Will Facebook’s Content Grab Approach Work?
The one argument against using Facebook too much was that “what happened on Facebook, stayed on Facebook” and in order for a brand to also have traction in search, it needed to engage in activities and work specifically targeted at improving its visibility in search.
In principle, with Facebook hosting publishers’ content and helping it become ever more visible that argument seems weaker. Facebook’s massive 1.4 billion size (at the time of writing) and convincingly long capture time of its members’ attention, are hard to resist. But that is not the whole picture.
To reveal it we only need to follow the money. Google does search well because it allows it to contextually target advertising from which it still makes 70% of its revenue. A poor search experience leads to fewer searches and fewer ads displayed. Poor search results relevance also affects the quality of ads shown which impacts the click through rate (CTR) and drives down revenue.
Facebook ads do not require search to work. Facebook captures user profile data directly by tracking activity within its walls and uses it to serve ads. It means that Facebook will use content to better understand (and target) its members but has little motivation to use search to do so, plus it may no longer be quite able to do so. There is only so much good search engineering talent to go round. Lars Rasmussen who made headlines when he left Google to become Director of Search at Facebook in 2010 has now jumped ship to pursue his own project leaving a hole in his wake. This also suggests the trajectory of the Facebook Instant Articles project.
Why Search is Important
Search is key for three main reasons:
The engineering that makes search behave intelligently enough to deliver targeted, relevant results to an end user with sufficient serendipity to also broaden their search horizon and delight them, in some way, uses signals that determine the importance of relationships between digital profiles, digital profiles and websites, websites and content, content and real world values. The transition from “strings to things” and “things to actions” that Google search is making possible is not necessary (or even feasible) within Facebook.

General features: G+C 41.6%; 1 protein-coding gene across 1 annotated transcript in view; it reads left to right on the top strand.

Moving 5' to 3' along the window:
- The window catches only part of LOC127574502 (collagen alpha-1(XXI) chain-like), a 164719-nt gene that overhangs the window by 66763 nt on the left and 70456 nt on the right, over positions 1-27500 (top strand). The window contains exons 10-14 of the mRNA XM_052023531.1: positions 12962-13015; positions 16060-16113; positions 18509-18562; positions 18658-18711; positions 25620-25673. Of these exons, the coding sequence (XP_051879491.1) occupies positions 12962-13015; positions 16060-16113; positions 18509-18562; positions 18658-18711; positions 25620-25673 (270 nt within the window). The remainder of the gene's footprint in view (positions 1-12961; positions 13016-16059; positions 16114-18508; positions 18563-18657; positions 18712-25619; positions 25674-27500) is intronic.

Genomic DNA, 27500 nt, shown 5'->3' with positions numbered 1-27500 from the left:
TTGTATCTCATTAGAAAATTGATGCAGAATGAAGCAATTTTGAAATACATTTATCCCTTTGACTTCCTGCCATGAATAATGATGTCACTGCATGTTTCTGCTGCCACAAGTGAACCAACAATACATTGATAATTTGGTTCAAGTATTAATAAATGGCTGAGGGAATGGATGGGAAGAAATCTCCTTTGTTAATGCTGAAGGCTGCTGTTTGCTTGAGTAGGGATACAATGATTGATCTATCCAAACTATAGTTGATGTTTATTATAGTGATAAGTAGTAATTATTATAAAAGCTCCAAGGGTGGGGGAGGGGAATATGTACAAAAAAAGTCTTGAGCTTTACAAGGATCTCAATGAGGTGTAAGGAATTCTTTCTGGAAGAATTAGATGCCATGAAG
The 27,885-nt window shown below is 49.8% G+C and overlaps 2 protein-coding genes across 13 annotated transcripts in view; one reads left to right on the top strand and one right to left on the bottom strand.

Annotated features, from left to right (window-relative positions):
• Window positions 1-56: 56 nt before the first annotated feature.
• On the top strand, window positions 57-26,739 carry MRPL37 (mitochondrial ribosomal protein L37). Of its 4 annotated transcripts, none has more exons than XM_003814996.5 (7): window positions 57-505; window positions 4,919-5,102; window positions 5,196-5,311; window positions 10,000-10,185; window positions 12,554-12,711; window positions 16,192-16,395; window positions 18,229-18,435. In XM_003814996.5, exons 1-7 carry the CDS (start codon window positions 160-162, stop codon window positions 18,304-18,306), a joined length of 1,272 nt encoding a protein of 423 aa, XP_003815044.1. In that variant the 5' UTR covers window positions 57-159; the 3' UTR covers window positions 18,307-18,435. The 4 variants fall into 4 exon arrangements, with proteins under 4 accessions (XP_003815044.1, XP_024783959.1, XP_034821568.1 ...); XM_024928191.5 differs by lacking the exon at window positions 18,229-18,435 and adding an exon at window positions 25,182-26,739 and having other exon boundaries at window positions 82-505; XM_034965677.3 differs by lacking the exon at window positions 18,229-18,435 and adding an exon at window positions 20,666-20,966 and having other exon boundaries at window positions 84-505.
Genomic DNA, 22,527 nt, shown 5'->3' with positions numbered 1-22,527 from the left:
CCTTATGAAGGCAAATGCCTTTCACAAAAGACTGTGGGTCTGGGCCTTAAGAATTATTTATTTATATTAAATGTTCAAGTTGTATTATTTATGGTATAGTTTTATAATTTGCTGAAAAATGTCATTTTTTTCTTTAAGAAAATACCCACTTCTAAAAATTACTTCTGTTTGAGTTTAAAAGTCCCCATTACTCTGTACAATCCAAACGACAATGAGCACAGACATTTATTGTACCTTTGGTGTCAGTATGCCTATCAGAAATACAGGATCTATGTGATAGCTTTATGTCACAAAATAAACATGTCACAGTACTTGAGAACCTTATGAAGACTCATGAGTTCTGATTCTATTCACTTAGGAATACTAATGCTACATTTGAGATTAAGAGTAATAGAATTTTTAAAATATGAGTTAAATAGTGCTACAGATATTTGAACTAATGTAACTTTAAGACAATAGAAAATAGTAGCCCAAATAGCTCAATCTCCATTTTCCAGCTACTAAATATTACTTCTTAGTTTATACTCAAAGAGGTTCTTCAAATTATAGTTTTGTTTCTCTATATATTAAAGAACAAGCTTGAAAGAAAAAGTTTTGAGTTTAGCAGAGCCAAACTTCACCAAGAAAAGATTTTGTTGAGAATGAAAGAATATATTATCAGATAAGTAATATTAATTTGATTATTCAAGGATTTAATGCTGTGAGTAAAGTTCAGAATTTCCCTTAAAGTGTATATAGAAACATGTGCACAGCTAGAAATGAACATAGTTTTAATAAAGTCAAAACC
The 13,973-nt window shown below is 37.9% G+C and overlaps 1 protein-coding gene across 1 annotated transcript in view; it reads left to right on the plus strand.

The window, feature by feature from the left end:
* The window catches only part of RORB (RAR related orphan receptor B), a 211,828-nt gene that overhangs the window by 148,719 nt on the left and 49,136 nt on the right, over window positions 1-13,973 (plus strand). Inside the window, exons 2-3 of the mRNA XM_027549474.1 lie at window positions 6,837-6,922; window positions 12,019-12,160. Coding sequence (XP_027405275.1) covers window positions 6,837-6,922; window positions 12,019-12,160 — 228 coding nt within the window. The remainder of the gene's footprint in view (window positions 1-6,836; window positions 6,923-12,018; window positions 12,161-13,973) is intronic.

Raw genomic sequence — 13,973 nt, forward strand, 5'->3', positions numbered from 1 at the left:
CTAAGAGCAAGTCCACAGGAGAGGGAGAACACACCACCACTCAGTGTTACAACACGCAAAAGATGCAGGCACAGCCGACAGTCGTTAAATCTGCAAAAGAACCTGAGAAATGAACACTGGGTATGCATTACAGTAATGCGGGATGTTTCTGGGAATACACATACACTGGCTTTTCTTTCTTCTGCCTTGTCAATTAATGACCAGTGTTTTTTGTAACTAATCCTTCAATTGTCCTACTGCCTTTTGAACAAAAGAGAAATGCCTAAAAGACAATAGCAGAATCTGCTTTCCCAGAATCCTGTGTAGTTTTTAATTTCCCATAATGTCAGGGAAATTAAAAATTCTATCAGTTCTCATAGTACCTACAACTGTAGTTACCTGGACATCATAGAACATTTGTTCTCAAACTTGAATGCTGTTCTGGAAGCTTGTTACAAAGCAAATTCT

As long as a digital profile sees and interacts with an article Facebook’s monetary requirements are not only satisfied but are well on their way to grow. Whether that digital profile is real or not, whether the content is great or not are secondary considerations. And that is the Achilles Heel of the entire project.
To counter this Facebook might decide to make Instant Articles available to everybody. If a sizeable portion of its 1.4 billion membership blogged, wrote, photographed and created content on the platform you might argue that search working well is not really necessary. After all, Facebook works on the principle of the small world connections so with enough content shared by everyone one could argue that all the relevant content required will actually surface.
That is, actually true, but unlikely because of a simple requirement: cost. Hosting all that content requires computing capacity and data centers are expensive. When even Google has to make decisions based on creating efficiencies and economies in computational resources Facebook is unlikely to be able to do better. Plus, without a decent search it also loses the ability to make breakthroughs that allow it to optimize and make better use of its existing computational power.
The Bottom Line
Instant Articles represent the next, logical step for Facebook to grow its ad revenue income and improve the Facebook mobile experience but they represent a risk for publishers who will lose control of their content and are unlikely to ever replace the rich diversity of content found on the web.